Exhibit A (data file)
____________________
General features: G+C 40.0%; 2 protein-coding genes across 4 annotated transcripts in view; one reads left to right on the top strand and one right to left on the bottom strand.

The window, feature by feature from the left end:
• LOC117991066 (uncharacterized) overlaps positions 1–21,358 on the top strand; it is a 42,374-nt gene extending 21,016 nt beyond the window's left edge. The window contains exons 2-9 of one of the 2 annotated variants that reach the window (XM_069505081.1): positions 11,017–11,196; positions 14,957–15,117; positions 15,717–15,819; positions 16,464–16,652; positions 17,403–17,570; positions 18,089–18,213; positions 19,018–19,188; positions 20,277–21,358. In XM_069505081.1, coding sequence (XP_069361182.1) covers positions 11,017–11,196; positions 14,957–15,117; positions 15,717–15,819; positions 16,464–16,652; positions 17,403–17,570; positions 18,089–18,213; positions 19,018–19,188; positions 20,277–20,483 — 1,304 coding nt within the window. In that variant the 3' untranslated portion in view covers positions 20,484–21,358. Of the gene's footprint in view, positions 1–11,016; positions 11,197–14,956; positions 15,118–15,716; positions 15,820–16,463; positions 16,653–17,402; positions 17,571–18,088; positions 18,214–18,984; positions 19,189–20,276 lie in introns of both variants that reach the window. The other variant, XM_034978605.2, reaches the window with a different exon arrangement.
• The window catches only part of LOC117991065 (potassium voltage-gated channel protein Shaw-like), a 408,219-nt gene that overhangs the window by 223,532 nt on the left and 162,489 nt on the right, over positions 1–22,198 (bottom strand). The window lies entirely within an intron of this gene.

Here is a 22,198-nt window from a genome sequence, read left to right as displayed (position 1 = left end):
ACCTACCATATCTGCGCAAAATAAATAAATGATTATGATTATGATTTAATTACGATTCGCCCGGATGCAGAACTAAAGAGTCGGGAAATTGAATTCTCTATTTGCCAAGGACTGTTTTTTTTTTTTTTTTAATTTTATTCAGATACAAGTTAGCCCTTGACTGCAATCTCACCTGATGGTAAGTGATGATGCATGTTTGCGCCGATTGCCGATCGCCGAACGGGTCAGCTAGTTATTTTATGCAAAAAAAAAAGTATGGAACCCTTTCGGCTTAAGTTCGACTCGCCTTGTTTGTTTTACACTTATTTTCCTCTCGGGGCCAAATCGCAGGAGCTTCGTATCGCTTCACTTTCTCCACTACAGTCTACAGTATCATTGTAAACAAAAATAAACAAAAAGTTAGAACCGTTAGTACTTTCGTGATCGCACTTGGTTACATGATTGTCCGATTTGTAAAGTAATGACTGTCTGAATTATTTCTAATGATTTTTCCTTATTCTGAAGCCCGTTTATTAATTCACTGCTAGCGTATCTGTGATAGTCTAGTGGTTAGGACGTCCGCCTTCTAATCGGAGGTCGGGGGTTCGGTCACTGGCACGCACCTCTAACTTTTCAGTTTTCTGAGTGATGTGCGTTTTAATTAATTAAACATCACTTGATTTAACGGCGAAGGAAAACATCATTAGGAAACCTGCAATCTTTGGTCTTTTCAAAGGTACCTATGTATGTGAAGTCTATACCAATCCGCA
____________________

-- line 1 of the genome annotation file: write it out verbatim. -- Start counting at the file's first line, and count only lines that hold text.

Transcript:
General features: G+C 40.0%; 2 protein-coding genes across 4 annotated transcripts in view; one reads left to right on the top strand and one right to left on the bottom strand.